Many people sit too far away from their screens so they use sharpening in an attempt to overcome the limitations of their eyesight.
While those of us in the industry may have the good fortune to see displays in a proper viewing environment, many consumers put their TV sets in brightly lit rooms, directly across from large windows, etc in which case juicing up the image is simply a way to overcome glare and high ambient lighting.
I dream of a world where no sharpening is done anywhere but at the display, kind of like not adding any salt to food during prep and letting the diner decide just how much to sprinkle on to suit their taste (or, in the case of TV watching, adjusted to compensate for current viewing conditions/material).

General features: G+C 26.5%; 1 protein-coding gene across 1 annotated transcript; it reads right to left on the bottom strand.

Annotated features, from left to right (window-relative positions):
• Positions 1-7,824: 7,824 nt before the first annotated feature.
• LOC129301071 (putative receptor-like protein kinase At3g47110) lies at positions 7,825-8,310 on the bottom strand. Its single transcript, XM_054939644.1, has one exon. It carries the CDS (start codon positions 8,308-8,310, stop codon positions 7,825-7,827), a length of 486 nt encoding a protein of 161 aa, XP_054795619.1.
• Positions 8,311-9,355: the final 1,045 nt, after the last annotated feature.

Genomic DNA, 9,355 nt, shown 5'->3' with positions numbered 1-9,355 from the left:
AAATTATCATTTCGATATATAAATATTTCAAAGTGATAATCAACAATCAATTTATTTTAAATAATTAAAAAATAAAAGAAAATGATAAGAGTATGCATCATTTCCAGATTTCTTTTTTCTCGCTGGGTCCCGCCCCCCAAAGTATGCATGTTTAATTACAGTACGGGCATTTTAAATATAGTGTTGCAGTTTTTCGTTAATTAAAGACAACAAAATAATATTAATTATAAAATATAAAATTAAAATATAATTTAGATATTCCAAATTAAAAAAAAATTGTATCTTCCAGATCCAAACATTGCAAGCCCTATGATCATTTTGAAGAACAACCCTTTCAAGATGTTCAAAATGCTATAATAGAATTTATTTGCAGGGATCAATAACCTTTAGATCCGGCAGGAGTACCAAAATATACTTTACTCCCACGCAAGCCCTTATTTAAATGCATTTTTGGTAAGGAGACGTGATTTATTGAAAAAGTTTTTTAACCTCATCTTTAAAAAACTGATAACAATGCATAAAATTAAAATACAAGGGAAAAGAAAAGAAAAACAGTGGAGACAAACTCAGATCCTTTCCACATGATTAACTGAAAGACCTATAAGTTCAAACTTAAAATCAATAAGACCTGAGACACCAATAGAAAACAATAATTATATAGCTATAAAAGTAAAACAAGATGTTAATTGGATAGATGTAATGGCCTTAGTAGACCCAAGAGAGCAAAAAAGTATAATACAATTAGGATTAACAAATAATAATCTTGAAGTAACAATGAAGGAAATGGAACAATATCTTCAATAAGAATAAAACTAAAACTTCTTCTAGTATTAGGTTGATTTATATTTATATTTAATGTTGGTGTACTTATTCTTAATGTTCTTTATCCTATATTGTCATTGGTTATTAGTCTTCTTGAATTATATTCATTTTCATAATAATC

Cheers - #19
If your captured "sharpness" is disturbing, could it mean you're using the wrong lens for that shot?
On the 8K and + front, I would think the bottleneck is data throughput, not sensor, at this point.
Can you store, move, and edit the files? Can it record at over 60 fps? If not, what would it be good for?
I'll take 3K or 4K RAW vs 8K compressed and color-locked for any work I'll ever do.
Now 8K RAW . . . . might someday have a use.
This sensor is meant for 8K Broadcast cameras. For a general digital motion camera you would of course go for a higher resolution sensor.
Report from the last 8K broadcast test demo at IBC september 2011; Super Hi-Vision Wows Audiences at IBC 2011